Government Policy and Trade Wars Devastating American Farmers

China was, at one point, one of the United States’ leading agricultural markets, purchasing over $20 billion of agricultural commodities every year. That number has dropped to a mere $7.5 billion [7].

This drastic change is a result of the trade war between the current U.S administration and the Chinese government. When the United States put tariffs on Chinese goods like steel and aluminum in 2018, the Chinese government retaliated by purchasing corn and soybeans from other countries [3].

This has devastated the American farmers who relied on the Chinese market to sell their goods. To help combat the issue, the U.S. government has offered $16 billion in aid for those who have been affected by the trade war [8].

The problem here is that most of that money has gone to large producers who, by nature of their size, have experienced more significant losses, leaving mid-sized farms with very little assistance [3].

Sonny Perdue, secretary of agriculture under President Trump, has stated “In America, the big get bigger and the small go out,” [3].

Small farmers are now often selling their crops for less than it cost to produce.

How Will This Impact the Country?

So what’s the big deal? If we’re losing the smaller farms, but the large commercial farms are able to pick up the slack, why is this issue so important?

Small and mid-sized farms are very important for local rural economies. When they sell to large corporations and leave, other small businesses that relied on those smaller farms are forced to leave as well, taking jobs with them [9].

Barb Kalbach, a corn and soybean farmer in Iowa, no longer has a local place to buy chemicals or get her farm equipment repaired. Her county’s only pharmacy closed earlier this year.

“All the thousands of farmers that have left the land—all the businesses have gone with them,” she said [3].

Smaller farms provide more jobs per acre, are more likely to purchase local, and areas with more small and mid-sized farms have been shown to have lower unemployment rates and less poverty [9].

Smaller operations are also typically better for the environment. With fewer acres to manage, smaller farmers are able to have a more intimate knowledge of their land. This allows them to plant a more diverse range of crops, and integrate these crops with their livestock [9].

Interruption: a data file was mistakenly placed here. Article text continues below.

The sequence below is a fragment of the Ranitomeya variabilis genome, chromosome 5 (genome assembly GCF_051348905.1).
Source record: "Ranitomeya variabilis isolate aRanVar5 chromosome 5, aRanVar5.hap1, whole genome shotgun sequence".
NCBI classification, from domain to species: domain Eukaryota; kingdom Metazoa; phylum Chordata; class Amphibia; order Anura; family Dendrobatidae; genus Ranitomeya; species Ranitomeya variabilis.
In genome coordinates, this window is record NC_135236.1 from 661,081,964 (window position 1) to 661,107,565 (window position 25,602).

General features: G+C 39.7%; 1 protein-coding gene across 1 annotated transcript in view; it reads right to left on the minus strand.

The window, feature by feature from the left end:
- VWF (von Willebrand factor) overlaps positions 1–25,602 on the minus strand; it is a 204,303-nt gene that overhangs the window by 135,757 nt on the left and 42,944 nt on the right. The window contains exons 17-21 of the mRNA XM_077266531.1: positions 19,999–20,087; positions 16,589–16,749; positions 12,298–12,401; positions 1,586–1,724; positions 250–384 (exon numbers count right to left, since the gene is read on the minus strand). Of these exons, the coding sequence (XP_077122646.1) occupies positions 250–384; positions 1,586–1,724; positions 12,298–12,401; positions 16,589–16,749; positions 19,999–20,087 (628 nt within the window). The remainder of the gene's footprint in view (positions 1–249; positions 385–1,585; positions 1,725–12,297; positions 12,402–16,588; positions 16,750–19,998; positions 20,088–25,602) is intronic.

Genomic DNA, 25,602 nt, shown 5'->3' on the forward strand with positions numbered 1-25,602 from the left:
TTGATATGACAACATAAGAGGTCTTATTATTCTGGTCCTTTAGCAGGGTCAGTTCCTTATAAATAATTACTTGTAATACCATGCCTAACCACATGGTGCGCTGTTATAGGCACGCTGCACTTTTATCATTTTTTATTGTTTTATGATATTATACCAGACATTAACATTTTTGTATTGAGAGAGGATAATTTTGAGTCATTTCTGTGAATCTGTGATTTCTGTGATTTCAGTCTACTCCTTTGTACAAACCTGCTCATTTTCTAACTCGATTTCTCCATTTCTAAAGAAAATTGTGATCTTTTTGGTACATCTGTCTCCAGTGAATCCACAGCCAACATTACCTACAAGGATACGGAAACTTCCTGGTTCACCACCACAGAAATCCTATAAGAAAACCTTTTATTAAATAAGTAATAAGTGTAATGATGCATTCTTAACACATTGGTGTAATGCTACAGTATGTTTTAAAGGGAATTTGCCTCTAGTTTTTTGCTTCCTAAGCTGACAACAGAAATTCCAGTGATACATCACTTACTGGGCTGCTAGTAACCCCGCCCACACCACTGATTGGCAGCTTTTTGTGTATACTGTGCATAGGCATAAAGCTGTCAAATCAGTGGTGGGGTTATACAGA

Large scale farms, on the other hand, tend to be monoculture operations, and the industrial methods used to raise crops have negative effects on soil and water quality, and contribute to climate change [9].

How Can the Farms be Saved?

Most farmers agree: government policy needs to change.

Laws need to be put in place that prevents grocery stores and processing facilities that buy food from farmers from consolidating. The government needs to prevent these big mergers from happening so that farmers have more places to sell their crops, and so that prices for equipment and supplies will come down [3].

There are antitrust laws that are currently in place to prevent these things from happening, but they are largely unenforced. Farmers are rallying together all across the country to advocate for better antitrust enforcement [3].

Despite their efforts, farmers aren’t holding out much hope. “I sometimes feel,” says Mary Rieckmann, “like they’re trying to wipe us off the map.” [3]

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Brittany Hambleton
Team Writer
Brittany is a freelance writer and editor with a Bachelor of Science in Foods and Nutrition and a writer’s certificate from the University of Western Ontario. She enjoyed a stint as a personal trainer and is an avid runner. Brittany loves to combine running and traveling, and has run numerous races across North America and Europe. She also loves chocolate more than anything else… the darker, the better!